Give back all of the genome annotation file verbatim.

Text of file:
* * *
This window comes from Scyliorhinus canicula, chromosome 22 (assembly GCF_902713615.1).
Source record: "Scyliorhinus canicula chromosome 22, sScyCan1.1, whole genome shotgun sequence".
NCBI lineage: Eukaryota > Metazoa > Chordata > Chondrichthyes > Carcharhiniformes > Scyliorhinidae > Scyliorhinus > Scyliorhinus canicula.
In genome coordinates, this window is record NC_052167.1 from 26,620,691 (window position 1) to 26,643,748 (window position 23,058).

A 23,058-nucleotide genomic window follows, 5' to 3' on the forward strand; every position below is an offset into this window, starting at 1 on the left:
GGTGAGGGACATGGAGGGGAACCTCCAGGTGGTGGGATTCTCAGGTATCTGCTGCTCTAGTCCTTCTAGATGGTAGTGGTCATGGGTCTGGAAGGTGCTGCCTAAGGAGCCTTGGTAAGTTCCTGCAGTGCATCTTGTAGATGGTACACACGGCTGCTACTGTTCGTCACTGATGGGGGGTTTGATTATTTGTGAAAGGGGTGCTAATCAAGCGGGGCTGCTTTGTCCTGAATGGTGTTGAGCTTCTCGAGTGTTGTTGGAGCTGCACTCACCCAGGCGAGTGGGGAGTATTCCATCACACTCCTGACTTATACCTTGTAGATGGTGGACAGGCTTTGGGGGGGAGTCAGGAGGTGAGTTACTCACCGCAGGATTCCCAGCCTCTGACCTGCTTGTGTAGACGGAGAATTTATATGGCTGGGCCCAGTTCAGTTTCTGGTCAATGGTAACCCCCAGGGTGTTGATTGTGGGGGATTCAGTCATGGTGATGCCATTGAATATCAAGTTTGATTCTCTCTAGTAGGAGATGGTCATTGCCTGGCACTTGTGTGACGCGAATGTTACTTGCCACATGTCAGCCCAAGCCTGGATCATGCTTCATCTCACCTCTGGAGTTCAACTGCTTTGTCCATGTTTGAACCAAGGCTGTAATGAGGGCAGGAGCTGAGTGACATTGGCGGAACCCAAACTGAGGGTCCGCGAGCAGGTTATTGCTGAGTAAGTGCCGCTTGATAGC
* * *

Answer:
This window comes from Scyliorhinus canicula, chromosome 22 (assembly GCF_902713615.1).
Source record: "Scyliorhinus canicula chromosome 22, sScyCan1.1, whole genome shotgun sequence".
NCBI lineage: Eukaryota > Metazoa > Chordata > Chondrichthyes > Carcharhiniformes > Scyliorhinidae > Scyliorhinus > Scyliorhinus canicula.
In genome coordinates, this window is record NC_052167.1 from 26,620,691 (window position 1) to 26,643,748 (window position 23,058).

A 23,058-nucleotide genomic window follows, 5' to 3' on the forward strand; every position below is an offset into this window, starting at 1 on the left:
GGTGAGGGACATGGAGGGGAACCTCCAGGTGGTGGGATTCTCAGGTATCTGCTGCTCTAGTCCTTCTAGATGGTAGTGGTCATGGGTCTGGAAGGTGCTGCCTAAGGAGCCTTGGTAAGTTCCTGCAGTGCATCTTGTAGATGGTACACACGGCTGCTACTGTTCGTCACTGATGGGGGGTTTGATTATTTGTGAAAGGGGTGCTAATCAAGCGGGGCTGCTTTGTCCTGAATGGTGTTGAGCTTCTCGAGTGTTGTTGGAGCTGCACTCACCCAGGCGAGTGGGGAGTATTCCATCACACTCCTGACTTATACCTTGTAGATGGTGGACAGGCTTTGGGGGGGAGTCAGGAGGTGAGTTACTCACCGCAGGATTCCCAGCCTCTGACCTGCTTGTGTAGACGGAGAATTTATATGGCTGGGCCCAGTTCAGTTTCTGGTCAATGGTAACCCCCAGGGTGTTGATTGTGGGGGATTCAGTCATGGTGATGCCATTGAATATCAAGTTTGATTCTCTCTAGTAGGAGATGGTCATTGCCTGGCACTTGTGTGACGCGAATGTTACTTGCCACATGTCAGCCCAAGCCTGGATCATGCTTCATCTCACCTCTGGAGTTCAACTGCTTTGTCCATGTTTGAACCAAGGCTGTAATGAGGGCAGGAGCTGAGTGACATTGGCGGAACCCAAACTGAGGGTCCGCGAGCAGGTTATTGCTGAGTAAGTGCCGCTTGATAGC